Washington, D.C. – Amid the nationwide scarcity of baby formula, U.S. Senator Susan Collins (R-ME) and a bipartisan group of her colleagues are introducing legislation and pressing the U.S. Food and Drug Administration (FDA) for answers to help alleviate shortfalls that families are experiencing.
Senator Collins is an original co-sponsor of the Access to Baby Formula Act. This bipartisan bill would help alleviate the shortage by requiring major formula manufacturers to develop action plans and provide FDA and USDA with flexibility that will help address disruptions.
In addition, Senator Collins is demanding answers from FDA Commissioner Robert Califf, M.D., regarding its inadequate investigation into Abbott Nutrition’s Michigan manufacturing facility and failure to mitigate the nationwide baby formula shortage. Senator Collins and her colleagues are also seeking answers regarding when the White House was made aware of the dire situation and the steps available to limit the harmful impact on families and their newborns. They stressed the desperation felt by families with infant children and expressed frustration in the lack of urgent action to resolve this crisis.
“The ongoing shortage of infant formula has caused significant anxiety among parents, who are experiencing constant worry that they will not be able to find enough formula to keep their babies healthy and fed,” said Senator Collins. “The Administration’s delayed response and lack of communication to alert consumers and Congress is deeply disturbing. Parents should not have had to discover this problem by finding increasingly empty shelves at the grocery store. I will continue to push for answers and solutions to this serious issue.”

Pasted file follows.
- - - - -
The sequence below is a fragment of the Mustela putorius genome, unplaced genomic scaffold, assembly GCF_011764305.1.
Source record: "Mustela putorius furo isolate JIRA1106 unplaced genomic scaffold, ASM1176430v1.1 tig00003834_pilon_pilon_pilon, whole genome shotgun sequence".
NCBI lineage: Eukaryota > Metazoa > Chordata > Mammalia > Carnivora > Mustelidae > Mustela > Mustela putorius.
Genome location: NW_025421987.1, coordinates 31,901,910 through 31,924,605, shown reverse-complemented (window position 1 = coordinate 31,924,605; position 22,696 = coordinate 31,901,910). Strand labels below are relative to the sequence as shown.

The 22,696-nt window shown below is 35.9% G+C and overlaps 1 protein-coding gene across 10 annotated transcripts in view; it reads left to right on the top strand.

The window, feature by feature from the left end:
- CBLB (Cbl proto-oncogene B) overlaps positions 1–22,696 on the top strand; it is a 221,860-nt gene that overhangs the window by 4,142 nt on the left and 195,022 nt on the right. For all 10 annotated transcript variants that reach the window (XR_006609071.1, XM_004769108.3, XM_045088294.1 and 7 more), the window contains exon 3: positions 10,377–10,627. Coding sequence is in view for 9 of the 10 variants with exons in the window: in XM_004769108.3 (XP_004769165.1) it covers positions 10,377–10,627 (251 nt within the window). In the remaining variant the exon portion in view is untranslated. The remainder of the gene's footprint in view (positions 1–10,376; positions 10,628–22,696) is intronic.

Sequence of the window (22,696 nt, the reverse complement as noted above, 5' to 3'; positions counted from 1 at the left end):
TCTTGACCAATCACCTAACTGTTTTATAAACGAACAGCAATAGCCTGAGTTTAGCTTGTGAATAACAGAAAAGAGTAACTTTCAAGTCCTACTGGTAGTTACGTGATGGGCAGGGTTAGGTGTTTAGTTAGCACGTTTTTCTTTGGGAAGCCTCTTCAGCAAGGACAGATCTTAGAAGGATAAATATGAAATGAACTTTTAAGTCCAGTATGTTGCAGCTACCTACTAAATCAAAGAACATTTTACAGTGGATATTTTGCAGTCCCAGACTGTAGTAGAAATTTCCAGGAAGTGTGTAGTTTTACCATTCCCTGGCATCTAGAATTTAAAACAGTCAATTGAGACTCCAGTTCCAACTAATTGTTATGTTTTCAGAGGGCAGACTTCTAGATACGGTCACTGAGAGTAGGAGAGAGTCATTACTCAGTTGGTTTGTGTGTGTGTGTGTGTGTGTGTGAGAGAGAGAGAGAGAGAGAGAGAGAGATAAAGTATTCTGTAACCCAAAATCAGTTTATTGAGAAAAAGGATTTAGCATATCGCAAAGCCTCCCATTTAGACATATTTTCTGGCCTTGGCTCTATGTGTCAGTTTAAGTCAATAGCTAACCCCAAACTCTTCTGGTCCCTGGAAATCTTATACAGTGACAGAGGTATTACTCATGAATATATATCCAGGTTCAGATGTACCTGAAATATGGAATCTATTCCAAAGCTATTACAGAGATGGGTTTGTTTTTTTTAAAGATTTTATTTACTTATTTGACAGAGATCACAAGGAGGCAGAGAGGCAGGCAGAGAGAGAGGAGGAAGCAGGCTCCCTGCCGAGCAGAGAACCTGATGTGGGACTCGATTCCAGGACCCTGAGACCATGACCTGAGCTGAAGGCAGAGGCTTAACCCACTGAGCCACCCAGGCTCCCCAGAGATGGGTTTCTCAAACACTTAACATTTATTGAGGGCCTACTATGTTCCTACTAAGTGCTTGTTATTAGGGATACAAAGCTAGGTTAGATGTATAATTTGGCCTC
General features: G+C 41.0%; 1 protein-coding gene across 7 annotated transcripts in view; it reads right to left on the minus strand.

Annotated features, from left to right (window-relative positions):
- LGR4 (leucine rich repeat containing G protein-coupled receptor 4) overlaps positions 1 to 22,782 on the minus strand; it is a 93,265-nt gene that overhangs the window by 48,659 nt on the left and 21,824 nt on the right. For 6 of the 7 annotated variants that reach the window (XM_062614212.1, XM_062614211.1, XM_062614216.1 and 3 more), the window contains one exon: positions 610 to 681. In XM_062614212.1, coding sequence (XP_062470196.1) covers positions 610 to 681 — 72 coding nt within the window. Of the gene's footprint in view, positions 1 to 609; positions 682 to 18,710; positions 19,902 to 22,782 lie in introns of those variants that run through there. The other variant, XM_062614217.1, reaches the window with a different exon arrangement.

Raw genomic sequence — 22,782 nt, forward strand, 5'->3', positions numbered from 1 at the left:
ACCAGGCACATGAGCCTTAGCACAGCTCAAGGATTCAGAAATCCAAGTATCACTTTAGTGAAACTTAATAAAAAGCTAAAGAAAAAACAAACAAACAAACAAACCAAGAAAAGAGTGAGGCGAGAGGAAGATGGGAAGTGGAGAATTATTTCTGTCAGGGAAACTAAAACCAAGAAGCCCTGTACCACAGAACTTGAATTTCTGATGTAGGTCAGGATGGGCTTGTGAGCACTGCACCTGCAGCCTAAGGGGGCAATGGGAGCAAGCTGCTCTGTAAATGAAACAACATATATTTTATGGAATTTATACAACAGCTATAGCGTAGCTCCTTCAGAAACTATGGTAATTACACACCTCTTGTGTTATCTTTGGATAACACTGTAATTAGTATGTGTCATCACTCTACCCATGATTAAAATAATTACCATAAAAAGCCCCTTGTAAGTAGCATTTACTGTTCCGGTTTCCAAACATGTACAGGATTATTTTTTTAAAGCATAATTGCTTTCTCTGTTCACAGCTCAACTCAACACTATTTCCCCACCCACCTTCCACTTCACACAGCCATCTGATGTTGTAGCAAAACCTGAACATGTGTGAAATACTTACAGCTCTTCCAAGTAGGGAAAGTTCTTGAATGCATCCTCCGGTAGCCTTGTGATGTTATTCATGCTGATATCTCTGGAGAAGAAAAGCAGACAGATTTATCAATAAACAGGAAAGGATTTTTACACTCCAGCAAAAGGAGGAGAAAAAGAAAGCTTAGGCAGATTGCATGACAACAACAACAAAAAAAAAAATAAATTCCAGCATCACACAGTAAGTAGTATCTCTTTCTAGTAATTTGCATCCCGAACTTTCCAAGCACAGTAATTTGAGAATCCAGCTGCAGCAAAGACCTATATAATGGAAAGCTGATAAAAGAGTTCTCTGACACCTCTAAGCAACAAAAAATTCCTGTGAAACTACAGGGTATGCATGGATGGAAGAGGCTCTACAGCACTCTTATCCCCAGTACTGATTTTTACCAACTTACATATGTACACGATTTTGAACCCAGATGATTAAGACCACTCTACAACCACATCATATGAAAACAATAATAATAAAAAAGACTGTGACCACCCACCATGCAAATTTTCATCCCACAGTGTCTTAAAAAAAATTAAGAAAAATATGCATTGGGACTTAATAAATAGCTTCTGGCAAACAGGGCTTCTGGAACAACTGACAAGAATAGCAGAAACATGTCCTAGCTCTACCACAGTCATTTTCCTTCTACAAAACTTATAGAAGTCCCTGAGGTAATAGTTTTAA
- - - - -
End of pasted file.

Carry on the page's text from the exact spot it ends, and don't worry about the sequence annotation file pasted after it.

The Access to Baby Formula Act would give the USDA authority to be more flexible during a crisis such as a natural disaster, public health emergency, or recall and shortage. This flexibility would ensure that the brand or type of formula families can buy is not restricted by Special Supplemental Nutrition Program for Women, Infants, and Children (WIC) rules, allowing families to purchase whatever is available in the store. In addition, the legislation would require that formula manufacturers that provide formula for WIC babies have a plan in place to respond to a shortage so that families will be able to purchase the formula they need. The Access to Baby Formula Act is supported by more than 250 national, regional, and local child nutrition advocates.
In addition to Senator Collins, the Access to Baby Formula Act was introduced by Senators Debbie Stabenow (D-MI), John Boozman (R-AR), Sherrod Brown (D-OH), Roger Marshall (R-KS), Kirsten Gillibrand (D-NY), Shelley Moore Capito (R-WV), Cory Booker (D-NJ), John Hoeven (R-ND), Patrick Leahy (D-VT), Thom Tillis (R-NC), Tina Smith (D-MN), Raphael Warnock (D-GA), Chuck Grassley (R-IA), Michael Bennet (D-CO), Deb Fischer (R-NE), Amy Klobuchar (D-MN), John Cornyn (R-TX), Bob Casey (D-PA), Ben Ray Lujan (D-NM), Dick Durbin (D-IL), Maggie Hassan (D-NH), Tammy Duckworth (D-IL), and Mark Kelly (D-AZ).
In addition to Senator Collins, the letter to FDA was co-signed by Senators Roger Marshall (R-KS), Shelley Moore Capito (R-WV), Mike Braun (R-IN), John Barrasso, M.D. (R-WY), Kevin Cramer (R-ND), Marsha Blackburn (R-TN), Jerry Moran (R-KS) Lisa Murkowski (R-AK), John Boozman (R-AR), Bill Cassidy, M.D. (R-LA), Deb Fischer (R-NE), Cynthia Lummis (R-WY), Tim Scott (R-SC), Thom Tillis (R-NC), Cindy Hyde-Smith (R-MS), John Thune (R-SD), James Lankford (R-OK), Steve Daines (R-MT), Ted Cruz (R-TX), Roy Blunt (R-MO), and John Kennedy (R-LA).